Revising the first draft of my new middle grade novel is up next. This book’s form is different from anything I’ve tried before. Remember these puzzles?
(Hey, just realized this: the way we used to work these, with our thumbs, was  great practice for texting. ) That’s how the book’s elements feel to me right now. I’m sliding them this way and that, hoping to make a whole, but not right away, and not in a predictable sequence.  Tricky fun. (For a  book that  does this masterfully, see Emily Jenkins’s “We Were Liars”, which I read in one sitting on a recent plane trip).
By the way, the house paint we picked is Hinoki. Can you guess what color that is?  


The good, the bad, the sunscreen

Halfway–let us face the truth– through the summer, and time to take a tally.

The Good:

I’ve been to two beaches.

I’ve eaten the most delicious and enormous (approximately the size of my head) artichoke ever.

Our beloved Habibi has survived a serious illness, thanks to some wonderful caring vets (and a whole truckload of money).

With great trepidation, I shared  an ARC of “Moonpenny Island” with my friend Mary Norris, who is a superb copyeditor at The New Yorker, and she found only one minuscule mistake (which was my misspelling of minuscule).  Bonus–she loved the book!

I’ve finished a draft of my new middle grade, and gotten a start on my new CODY.

The Not-so-good:

I’ve had to leave two beaches.

Deer devoured my beefsteak tomatoes.

I discovered that buying a Mother of the Bride Dress is another level of hell.

A broken pipe gave us a new slant on the phrase “flash flood”. (More truckloads of money).

 Last winter was so terrible, my usually trustworthy imagination failed me. I couldn’t call up summer, not a single image or scent or taste of it. Yet here it is, the phlox perfuming the air, my wet bathing suit draped over the porch railing, my neighbors ambling by with their happy dogs, the taste of peaches on my tongue. I can still easily imagine winter, though, which is all the more reason to head for the garden right now.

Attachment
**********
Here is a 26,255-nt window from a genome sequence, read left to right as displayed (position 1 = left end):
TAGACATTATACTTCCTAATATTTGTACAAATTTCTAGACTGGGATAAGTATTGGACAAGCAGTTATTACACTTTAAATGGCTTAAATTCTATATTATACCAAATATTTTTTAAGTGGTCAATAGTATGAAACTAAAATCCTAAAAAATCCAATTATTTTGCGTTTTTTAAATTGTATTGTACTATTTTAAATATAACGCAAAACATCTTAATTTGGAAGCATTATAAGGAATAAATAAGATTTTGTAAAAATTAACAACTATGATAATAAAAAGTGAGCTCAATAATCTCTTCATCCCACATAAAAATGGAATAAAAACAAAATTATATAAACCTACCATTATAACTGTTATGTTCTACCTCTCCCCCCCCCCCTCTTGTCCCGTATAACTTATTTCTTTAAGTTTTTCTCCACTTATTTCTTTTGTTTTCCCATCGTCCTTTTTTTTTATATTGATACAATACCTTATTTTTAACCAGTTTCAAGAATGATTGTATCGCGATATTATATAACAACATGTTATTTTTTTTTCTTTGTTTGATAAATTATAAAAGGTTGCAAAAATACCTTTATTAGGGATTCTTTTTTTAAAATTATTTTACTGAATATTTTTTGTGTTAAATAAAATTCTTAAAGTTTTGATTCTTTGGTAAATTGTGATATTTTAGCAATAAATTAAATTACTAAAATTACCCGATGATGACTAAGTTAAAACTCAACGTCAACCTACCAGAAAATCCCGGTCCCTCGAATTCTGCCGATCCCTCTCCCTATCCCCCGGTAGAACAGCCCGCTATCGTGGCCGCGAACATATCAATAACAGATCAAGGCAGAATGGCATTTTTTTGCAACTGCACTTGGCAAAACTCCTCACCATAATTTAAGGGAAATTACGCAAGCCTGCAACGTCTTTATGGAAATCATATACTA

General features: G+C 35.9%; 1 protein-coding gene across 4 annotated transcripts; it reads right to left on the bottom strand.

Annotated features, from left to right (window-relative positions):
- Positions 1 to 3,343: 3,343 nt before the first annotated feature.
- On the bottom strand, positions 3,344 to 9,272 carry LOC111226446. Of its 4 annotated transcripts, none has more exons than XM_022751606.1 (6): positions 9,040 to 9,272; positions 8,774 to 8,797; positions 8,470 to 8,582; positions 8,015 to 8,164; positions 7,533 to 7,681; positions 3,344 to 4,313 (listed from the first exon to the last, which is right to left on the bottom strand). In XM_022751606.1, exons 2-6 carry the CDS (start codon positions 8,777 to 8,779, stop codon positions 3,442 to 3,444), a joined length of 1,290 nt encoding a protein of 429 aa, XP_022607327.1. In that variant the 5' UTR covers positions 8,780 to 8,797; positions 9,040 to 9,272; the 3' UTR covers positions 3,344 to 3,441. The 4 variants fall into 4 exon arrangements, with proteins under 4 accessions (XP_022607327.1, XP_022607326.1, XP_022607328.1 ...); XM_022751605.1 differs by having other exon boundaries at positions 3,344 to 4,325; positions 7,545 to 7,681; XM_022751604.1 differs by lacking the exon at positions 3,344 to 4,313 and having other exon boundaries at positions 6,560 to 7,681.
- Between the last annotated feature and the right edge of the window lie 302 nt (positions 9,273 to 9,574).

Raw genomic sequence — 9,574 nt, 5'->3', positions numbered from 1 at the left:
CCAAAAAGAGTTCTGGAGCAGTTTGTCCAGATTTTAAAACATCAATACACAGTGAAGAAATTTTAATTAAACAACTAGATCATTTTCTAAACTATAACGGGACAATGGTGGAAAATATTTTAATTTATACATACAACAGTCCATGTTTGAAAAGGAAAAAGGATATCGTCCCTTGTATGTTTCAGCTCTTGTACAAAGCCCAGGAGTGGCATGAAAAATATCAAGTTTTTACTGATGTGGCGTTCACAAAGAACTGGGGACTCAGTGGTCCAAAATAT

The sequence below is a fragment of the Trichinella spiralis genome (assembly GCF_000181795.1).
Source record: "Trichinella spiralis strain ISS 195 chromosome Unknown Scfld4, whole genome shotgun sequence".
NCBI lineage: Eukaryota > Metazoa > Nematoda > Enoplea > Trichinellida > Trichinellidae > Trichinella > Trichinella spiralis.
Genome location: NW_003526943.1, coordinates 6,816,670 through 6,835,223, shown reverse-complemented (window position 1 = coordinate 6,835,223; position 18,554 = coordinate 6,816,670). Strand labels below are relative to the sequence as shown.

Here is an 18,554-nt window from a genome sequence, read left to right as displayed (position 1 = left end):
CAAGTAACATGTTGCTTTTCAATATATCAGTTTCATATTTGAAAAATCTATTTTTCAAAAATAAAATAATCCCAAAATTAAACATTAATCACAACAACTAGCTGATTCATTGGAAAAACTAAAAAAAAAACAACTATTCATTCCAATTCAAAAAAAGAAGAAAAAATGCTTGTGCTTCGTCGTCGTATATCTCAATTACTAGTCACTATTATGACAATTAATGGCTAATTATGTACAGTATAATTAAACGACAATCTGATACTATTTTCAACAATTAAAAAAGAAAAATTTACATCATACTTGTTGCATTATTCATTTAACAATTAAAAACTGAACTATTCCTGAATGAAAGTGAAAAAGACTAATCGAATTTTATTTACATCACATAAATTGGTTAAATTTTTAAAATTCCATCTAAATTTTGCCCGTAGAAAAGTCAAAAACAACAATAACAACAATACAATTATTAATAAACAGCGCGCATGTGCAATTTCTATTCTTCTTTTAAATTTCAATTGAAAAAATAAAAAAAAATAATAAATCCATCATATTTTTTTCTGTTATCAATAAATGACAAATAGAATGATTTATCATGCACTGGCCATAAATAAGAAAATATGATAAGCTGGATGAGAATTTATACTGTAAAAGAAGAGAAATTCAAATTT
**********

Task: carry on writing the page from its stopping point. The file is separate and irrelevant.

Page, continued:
with my dear friend Kris Ohlson, sniffing a Jeffrey pine (they smell like caramel)



Done!

I managed to finish a first (messy, flawed, loudly begging for revision) draft of my new middle grade novel on schedule! For my reward, a bask in the garden. You come too…



U.B.O.

What is this unidentified bulging object that has landed on someone’s ridiculously messy desk?

What can be inside? Is it friendly? Do we dare peek? Stand back! The portal is opening.

It’s not a UFO! It’s…it’s…ARCs! (And as you can tell, my over-the-moon self was so excited I shook as I snapped this photo).



Summer Cont’d….

Somebody’s about to go visit her daughters! In place of a post this week, here’s one I recently did for From the Mixed Up Files. I know I’ve mentioned the site before–well worth check ing out if you enjoy middle grade:

http://www.fromthemixedupfiles.com/page/2/



My Own Two Feet

At the community rec center where I work out, there’s a cheerful, colorful poster titled “I Walk Because…” (you can see it here www.journeyworks.com) Inspirational posters normally give me the whim whams, but the first line of this one caught my eye. “Life is not a race.” How many times have I said that very thing about writing? (usually when I’m past a deadline and tearing my hair, but still…it’s true!) Some of my other favorite lines:

Because it’s cheap.

Beacuuse I’m proud to be a biped.

Because I can check on my neighbors’ gardens (aside: one of my favorite things about living in Cleveland Heights is how many people grow their flowers in their front  yards).